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  • Francesco Carli (a1) and Leonor Modesto (a2)

It is commonly accepted that credit market frictions are an important source of macroeconomic fluctuations. But what is the link between the two? And what is the driving factor of asset prices volatility? To answer these questions, we have introduced a specific credit friction, limited commitment, in a general equilibrium model with production and investment in productive capital, where agents can trade bonds. The model always displays a stationary equilibrium where bonds are traded. More importantly, limited commitment may generate stochastic endogenous fluctuations driven by self-fulfilling volatile expectations (sunspots), yielding credit and investment cycles and bond price volatility consistent with data.

Corresponding author
Address correspondence to: Francesco Carli, Deakin Business School, 270 Elgar Road, Burwood, VIC 3125, Australia; e-mail:
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We are grateful to two anonymous referees for extensive feedback and to Rui Albuquerque, Teresa Lloyd-Braga, Xavier Raurich, Catarina Reis, Pedro Teles, and Alain Venditti for helpful discussions, as well as seminar participants at Católica-Lisbon, the V IIBEO Workshop, the 2014 PET Conference, the 3rd LuBraMacro Meeting, the 2014 ASSET Annual Meeting, the 2015 Conference on Financial and Real Interdependencies, and the Second International Workshop on Financial Markets and Nonlinear Dynamics. Leonor Modesto acknowledges the support from FCT—Portuguese Foundation of Science and Technology for the project PTDC/IIM-ECO/4831/2014.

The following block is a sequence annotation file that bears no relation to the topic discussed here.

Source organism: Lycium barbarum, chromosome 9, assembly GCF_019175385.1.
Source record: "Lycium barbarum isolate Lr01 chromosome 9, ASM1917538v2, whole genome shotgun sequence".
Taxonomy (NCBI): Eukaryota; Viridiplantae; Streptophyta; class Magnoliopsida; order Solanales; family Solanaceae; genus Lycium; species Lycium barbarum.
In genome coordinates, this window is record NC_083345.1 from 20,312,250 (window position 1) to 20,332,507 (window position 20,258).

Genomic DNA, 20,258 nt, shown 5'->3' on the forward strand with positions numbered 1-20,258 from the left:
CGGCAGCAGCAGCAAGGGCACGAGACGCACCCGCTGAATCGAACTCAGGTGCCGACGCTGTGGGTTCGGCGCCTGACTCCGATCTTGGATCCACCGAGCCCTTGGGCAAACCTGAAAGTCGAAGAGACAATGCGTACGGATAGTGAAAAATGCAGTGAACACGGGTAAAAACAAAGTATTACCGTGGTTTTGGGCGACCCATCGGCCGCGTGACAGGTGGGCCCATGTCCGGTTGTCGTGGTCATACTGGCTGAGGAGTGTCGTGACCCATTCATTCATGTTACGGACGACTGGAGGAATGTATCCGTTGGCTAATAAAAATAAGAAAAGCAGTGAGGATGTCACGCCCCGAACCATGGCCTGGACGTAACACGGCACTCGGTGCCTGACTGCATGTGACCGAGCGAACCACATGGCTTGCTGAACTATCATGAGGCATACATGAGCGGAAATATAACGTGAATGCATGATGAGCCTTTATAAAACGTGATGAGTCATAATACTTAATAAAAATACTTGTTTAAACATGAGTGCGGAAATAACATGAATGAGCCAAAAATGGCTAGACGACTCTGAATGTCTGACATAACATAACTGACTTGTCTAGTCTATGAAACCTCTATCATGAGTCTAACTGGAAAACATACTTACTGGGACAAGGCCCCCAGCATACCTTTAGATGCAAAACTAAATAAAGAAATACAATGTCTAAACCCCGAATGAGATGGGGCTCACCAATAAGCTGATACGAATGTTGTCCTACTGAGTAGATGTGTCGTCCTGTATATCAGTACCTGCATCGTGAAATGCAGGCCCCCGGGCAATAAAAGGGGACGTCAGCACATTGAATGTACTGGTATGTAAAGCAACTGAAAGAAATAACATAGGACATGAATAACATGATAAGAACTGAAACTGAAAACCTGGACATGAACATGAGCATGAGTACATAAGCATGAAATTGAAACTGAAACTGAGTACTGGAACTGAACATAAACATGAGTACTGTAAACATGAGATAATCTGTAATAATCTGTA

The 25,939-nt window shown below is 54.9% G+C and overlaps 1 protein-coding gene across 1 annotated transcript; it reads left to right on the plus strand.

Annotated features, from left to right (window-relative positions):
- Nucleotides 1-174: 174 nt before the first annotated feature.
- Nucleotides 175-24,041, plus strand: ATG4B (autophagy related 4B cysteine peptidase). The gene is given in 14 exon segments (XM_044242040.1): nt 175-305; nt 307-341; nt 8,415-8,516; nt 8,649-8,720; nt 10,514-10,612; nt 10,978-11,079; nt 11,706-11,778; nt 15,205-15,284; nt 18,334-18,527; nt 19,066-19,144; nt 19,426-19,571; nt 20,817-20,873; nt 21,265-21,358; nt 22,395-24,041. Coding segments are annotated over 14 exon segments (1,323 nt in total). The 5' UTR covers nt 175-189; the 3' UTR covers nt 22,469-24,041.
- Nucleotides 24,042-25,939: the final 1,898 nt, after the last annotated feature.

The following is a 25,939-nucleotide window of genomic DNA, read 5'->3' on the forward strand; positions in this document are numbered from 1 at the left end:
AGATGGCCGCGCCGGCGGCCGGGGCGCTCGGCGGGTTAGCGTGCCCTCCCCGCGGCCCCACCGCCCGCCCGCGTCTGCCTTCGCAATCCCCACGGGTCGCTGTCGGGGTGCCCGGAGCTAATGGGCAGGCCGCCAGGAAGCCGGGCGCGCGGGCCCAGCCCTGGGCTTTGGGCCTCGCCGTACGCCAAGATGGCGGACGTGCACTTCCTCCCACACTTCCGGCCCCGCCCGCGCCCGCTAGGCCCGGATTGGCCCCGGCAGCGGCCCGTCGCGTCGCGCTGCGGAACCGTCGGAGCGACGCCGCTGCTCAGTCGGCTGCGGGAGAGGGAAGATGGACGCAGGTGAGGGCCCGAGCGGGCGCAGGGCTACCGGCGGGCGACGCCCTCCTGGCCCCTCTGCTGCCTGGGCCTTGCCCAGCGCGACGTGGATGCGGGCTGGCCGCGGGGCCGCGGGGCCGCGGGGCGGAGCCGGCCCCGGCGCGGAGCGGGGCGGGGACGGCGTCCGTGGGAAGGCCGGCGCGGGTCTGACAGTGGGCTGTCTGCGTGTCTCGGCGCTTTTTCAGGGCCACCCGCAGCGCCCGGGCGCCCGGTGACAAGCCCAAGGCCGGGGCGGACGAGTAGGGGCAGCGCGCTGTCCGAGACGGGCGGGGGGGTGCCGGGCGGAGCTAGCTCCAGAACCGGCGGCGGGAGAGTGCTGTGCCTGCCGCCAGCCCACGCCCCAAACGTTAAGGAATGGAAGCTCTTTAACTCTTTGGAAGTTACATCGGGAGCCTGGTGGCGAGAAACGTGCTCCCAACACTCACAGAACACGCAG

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This list contains references from the content that can be linked to their source. For a full set of references and notes please see the PDF or HTML where available.

Costas Azariadis and Leo Kaas (2007) Asset price fluctuations without aggregate shocks. Journal of Economic Theory 136 (1), 126143.

John Duffy and Chris Papageorgiou (2000) A cross-country empirical investigation of the aggregate production function specification. Journal of Economic Growth 5 (1), 87120.

Urban Jermann and Vincenzo Quadrini (2012) Macroeconomic effects of financial shocks. American Economic Review 102 (1), 238271.

Césaire A. Meh and Kevin Moran (2010) The role of bank capital in the propagation of shocks. Journal of Economic Dynamics and Control 34 (3), 555576.

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Macroeconomic Dynamics
  • ISSN: 1365-1005
  • EISSN: 1469-8056
  • URL: /core/journals/macroeconomic-dynamics
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